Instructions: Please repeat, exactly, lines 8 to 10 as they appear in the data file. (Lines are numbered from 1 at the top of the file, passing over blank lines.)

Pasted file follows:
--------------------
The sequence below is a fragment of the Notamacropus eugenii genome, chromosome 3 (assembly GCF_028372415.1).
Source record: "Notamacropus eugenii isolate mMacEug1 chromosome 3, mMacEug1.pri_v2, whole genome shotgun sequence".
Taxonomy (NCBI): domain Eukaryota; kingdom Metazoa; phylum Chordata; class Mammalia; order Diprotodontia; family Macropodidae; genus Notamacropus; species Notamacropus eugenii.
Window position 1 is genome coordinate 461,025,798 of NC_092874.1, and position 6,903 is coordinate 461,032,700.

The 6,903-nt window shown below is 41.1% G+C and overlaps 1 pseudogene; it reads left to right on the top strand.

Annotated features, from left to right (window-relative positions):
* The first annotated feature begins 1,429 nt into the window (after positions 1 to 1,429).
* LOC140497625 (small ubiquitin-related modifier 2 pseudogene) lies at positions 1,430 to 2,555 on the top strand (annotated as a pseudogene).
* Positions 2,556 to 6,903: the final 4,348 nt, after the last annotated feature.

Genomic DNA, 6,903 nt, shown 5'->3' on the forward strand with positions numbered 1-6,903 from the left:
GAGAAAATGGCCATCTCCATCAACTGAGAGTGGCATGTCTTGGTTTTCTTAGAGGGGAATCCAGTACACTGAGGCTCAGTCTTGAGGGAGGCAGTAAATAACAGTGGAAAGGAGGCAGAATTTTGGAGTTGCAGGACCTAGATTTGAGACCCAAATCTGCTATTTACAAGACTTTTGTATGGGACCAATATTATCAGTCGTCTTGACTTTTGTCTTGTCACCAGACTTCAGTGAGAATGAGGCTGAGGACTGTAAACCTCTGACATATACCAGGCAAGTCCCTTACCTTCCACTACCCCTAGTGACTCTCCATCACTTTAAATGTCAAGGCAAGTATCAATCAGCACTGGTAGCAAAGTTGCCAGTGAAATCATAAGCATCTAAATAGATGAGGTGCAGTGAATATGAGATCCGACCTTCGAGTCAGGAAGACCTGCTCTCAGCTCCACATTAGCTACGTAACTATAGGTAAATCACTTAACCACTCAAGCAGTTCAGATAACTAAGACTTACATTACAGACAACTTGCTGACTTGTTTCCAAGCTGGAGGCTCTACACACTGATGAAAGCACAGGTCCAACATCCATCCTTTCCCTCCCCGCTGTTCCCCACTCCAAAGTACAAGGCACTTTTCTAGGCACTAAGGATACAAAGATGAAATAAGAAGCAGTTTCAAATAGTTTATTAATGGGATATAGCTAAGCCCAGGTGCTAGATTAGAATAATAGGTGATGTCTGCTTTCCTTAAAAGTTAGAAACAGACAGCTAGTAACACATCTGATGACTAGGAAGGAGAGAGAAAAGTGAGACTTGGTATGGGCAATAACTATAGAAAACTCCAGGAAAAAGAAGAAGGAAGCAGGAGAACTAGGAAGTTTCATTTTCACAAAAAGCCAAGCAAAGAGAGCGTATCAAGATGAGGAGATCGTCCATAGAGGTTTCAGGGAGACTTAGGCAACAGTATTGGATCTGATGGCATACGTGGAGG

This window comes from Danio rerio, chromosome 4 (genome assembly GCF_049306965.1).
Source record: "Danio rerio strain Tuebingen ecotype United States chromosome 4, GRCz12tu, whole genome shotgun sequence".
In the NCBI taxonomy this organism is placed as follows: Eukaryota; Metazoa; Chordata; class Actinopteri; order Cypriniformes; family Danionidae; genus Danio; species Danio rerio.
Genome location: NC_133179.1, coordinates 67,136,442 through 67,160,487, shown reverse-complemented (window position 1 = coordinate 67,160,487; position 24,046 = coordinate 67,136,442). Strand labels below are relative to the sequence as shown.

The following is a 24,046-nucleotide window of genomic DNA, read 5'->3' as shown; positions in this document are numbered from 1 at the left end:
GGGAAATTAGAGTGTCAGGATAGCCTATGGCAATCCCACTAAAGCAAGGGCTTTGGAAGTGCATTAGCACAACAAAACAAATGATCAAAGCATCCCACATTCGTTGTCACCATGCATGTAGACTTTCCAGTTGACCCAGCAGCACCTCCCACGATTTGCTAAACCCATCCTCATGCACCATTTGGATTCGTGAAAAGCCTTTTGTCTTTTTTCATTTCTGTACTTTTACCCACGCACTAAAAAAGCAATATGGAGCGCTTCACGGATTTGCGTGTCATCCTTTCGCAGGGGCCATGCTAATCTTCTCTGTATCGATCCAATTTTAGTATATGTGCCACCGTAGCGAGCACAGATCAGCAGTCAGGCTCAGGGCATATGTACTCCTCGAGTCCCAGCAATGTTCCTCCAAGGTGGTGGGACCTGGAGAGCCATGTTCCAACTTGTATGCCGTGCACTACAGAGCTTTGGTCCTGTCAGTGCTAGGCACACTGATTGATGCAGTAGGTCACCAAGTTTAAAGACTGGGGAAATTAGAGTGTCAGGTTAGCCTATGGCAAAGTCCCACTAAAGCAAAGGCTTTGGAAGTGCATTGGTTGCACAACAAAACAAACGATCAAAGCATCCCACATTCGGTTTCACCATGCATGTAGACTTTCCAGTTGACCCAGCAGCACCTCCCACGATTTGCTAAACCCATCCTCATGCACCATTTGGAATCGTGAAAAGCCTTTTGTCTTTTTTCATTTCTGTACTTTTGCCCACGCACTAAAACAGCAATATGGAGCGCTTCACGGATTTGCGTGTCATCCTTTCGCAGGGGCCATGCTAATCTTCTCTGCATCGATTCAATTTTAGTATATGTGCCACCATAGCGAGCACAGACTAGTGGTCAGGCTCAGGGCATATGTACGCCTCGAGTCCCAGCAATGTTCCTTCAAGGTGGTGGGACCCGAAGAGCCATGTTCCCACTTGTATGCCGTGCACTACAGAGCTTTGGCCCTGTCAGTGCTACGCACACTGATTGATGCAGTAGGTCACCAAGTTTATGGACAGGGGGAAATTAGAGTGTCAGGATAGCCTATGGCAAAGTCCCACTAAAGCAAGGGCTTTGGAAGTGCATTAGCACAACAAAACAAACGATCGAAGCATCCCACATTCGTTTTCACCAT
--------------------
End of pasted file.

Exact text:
* LOC140497625 (small ubiquitin-related modifier 2 pseudogene) lies at positions 1,430 to 2,555 on the top strand (annotated as a pseudogene).
* Positions 2,556 to 6,903: the final 4,348 nt, after the last annotated feature.

Genomic DNA, 6,903 nt, shown 5'->3' on the forward strand with positions numbered 1-6,903 from the left: